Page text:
Written by: Ernest Kinoy and Herbert Lieberman (novel)
Directed by: John Newland
Starring: Arthur Kennedy, Teresa Wright, and Tom Happer
Reviewed by: Brett G.
"It's safe here..."
Television and the horror genre have had a long-standing relationship throughout the years. While just about any horror fan can recall watching late-night horror slots featuring classic (and not so classic) theatrical features, television has also been a haven for original work. Such work has ranged from television series such as The Twilight Zone, Dark Shadows, and the more recent Fear Itself to full-fledged feature films such as Duel, Salem's Lot, and Dark Night of the Scarecrow. Of course, these efforts represent some of the best television has had to offer, leaving hundreds of other films languishing in relative obscurity. 1972's Crawlspace is an example of such a forgotten film, as the movie was likely rarely seen after it aired in Feburary of that year.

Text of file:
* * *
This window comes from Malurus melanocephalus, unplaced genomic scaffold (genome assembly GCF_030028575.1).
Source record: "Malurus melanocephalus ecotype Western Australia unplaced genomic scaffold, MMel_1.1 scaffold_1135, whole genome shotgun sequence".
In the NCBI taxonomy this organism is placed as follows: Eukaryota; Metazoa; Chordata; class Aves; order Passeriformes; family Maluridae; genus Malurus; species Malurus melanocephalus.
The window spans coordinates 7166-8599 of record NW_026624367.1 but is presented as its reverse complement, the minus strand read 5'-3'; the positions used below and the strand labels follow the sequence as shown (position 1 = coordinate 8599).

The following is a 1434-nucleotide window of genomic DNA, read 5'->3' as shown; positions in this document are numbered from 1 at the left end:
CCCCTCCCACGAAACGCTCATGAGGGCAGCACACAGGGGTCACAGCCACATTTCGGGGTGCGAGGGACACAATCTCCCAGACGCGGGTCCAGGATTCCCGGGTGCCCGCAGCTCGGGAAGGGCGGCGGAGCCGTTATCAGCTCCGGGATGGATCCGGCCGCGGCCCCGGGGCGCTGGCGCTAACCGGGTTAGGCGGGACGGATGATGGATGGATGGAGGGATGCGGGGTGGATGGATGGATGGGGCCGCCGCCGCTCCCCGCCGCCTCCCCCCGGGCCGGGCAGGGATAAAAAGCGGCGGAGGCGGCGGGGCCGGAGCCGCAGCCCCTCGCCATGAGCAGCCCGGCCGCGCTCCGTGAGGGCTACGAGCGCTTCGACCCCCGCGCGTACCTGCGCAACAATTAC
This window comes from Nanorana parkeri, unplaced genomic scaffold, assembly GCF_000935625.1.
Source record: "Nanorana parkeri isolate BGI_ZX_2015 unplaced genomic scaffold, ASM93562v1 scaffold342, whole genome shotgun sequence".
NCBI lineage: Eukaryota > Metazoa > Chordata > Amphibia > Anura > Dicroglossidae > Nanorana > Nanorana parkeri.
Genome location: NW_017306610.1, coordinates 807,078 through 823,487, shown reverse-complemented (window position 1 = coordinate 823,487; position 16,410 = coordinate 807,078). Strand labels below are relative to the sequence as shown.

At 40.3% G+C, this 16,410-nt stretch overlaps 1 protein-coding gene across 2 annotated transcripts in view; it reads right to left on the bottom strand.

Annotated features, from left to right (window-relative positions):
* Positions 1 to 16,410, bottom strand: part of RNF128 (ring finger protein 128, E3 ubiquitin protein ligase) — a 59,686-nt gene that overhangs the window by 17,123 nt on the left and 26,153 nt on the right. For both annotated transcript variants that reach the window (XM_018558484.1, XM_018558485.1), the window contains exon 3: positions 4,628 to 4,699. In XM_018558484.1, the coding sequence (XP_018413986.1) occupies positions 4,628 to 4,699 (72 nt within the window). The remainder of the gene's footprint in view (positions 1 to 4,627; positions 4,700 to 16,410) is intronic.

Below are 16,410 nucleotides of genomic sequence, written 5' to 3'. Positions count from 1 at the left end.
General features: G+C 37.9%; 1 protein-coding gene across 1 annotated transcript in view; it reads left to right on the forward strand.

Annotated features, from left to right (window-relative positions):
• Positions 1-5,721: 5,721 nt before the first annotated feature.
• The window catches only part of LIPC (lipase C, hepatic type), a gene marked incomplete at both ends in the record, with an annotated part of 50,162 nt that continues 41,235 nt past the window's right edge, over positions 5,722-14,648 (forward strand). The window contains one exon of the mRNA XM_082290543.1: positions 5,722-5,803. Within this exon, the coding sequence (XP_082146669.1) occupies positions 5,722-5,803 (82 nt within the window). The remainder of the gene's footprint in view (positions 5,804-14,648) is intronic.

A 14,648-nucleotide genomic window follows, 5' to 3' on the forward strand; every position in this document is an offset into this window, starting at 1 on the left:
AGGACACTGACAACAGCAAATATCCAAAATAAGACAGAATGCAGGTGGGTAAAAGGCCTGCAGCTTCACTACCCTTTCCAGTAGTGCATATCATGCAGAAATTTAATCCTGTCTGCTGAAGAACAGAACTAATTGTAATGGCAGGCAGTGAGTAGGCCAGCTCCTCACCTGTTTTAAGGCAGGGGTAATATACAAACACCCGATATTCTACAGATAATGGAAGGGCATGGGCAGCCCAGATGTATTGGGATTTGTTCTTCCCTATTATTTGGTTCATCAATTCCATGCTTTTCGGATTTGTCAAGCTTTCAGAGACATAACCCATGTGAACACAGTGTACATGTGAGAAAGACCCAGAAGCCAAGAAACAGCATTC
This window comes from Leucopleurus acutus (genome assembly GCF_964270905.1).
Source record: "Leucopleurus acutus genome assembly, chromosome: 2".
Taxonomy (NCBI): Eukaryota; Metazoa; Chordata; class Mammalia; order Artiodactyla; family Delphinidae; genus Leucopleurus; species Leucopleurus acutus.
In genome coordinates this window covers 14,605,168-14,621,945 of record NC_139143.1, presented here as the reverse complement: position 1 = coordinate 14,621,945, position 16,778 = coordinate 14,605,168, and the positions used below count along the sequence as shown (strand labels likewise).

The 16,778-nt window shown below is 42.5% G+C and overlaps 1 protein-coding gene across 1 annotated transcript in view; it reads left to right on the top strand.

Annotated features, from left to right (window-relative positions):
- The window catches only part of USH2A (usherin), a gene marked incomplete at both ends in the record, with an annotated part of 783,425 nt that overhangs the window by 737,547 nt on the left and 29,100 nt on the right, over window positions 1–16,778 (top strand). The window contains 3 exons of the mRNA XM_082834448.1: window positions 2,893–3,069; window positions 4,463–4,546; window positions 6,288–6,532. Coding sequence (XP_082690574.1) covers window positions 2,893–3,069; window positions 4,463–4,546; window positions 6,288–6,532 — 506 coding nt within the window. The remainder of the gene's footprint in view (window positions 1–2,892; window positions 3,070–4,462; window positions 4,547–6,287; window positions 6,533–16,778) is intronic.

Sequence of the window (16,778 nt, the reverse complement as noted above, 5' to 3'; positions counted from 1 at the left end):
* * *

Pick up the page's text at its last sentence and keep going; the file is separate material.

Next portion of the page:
Not to be confused by the 1986 film of the same name (and starring Klaus Kinski), this Crawlspace is a low-key, character driven film concerned with the plight of Alice and Albert Graves, a childless elderly couple. As the film opens, the two have been having trouble with their house's basement; a local repair service send out a young man named Richard to repair the problem. The two invite Richard to stay and eat after his work is done, and he seems to be a normal, friendly young man. Things become a little awkward in the next few days, however, as the couple discovers that Richard has taken up residence in the crawlspace below their house. Their bizarre tenant is initially reserved and withdrawn, but he soon begins to exhibit violent behavior as he grows more and more attached to his surrogate parents.